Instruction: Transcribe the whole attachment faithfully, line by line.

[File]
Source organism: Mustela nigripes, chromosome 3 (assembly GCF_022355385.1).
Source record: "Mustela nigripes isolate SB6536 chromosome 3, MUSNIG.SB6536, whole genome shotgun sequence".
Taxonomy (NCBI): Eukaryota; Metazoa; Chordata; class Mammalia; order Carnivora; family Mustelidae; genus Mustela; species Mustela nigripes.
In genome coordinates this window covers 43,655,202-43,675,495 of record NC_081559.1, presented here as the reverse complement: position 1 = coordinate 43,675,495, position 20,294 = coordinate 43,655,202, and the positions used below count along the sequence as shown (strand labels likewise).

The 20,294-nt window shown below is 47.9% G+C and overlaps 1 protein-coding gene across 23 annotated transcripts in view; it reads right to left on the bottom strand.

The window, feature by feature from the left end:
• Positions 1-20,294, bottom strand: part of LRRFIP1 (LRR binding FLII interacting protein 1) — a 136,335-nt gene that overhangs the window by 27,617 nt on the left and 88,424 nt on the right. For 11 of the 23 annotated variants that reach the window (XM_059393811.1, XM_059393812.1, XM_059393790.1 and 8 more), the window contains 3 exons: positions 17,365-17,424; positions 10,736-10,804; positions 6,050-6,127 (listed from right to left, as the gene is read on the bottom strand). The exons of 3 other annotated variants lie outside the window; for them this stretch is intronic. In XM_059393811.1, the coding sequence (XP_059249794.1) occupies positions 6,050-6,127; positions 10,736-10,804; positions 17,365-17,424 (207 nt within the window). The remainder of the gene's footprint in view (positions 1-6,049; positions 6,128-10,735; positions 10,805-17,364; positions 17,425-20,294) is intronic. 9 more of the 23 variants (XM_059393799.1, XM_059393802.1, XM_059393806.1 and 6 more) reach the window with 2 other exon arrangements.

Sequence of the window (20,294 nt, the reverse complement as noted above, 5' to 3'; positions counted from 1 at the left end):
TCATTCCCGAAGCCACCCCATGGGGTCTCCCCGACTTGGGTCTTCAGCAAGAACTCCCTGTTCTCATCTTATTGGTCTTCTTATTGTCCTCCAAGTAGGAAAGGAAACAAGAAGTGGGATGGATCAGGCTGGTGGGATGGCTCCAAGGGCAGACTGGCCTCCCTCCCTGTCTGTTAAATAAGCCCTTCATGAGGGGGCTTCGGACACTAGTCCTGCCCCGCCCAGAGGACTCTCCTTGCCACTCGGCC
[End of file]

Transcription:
Source organism: Mustela nigripes, chromosome 3 (assembly GCF_022355385.1).
Source record: "Mustela nigripes isolate SB6536 chromosome 3, MUSNIG.SB6536, whole genome shotgun sequence".
Taxonomy (NCBI): Eukaryota; Metazoa; Chordata; class Mammalia; order Carnivora; family Mustelidae; genus Mustela; species Mustela nigripes.
In genome coordinates this window covers 43,655,202-43,675,495 of record NC_081559.1, presented here as the reverse complement: position 1 = coordinate 43,675,495, position 20,294 = coordinate 43,655,202, and the positions used below count along the sequence as shown (strand labels likewise).

The 20,294-nt window shown below is 47.9% G+C and overlaps 1 protein-coding gene across 23 annotated transcripts in view; it reads right to left on the bottom strand.

The window, feature by feature from the left end:
• Positions 1-20,294, bottom strand: part of LRRFIP1 (LRR binding FLII interacting protein 1) — a 136,335-nt gene that overhangs the window by 27,617 nt on the left and 88,424 nt on the right. For 11 of the 23 annotated variants that reach the window (XM_059393811.1, XM_059393812.1, XM_059393790.1 and 8 more), the window contains 3 exons: positions 17,365-17,424; positions 10,736-10,804; positions 6,050-6,127 (listed from right to left, as the gene is read on the bottom strand). The exons of 3 other annotated variants lie outside the window; for them this stretch is intronic. In XM_059393811.1, the coding sequence (XP_059249794.1) occupies positions 6,050-6,127; positions 10,736-10,804; positions 17,365-17,424 (207 nt within the window). The remainder of the gene's footprint in view (positions 1-6,049; positions 6,128-10,735; positions 10,805-17,364; positions 17,425-20,294) is intronic. 9 more of the 23 variants (XM_059393799.1, XM_059393802.1, XM_059393806.1 and 6 more) reach the window with 2 other exon arrangements.

Sequence of the window (20,294 nt, the reverse complement as noted above, 5' to 3'; positions counted from 1 at the left end):
TCATTCCCGAAGCCACCCCATGGGGTCTCCCCGACTTGGGTCTTCAGCAAGAACTCCCTGTTCTCATCTTATTGGTCTTCTTATTGTCCTCCAAGTAGGAAAGGAAACAAGAAGTGGGATGGATCAGGCTGGTGGGATGGCTCCAAGGGCAGACTGGCCTCCCTCCCTGTCTGTTAAATAAGCCCTTCATGAGGGGGCTTCGGACACTAGTCCTGCCCCGCCCAGAGGACTCTCCTTGCCACTCGGCC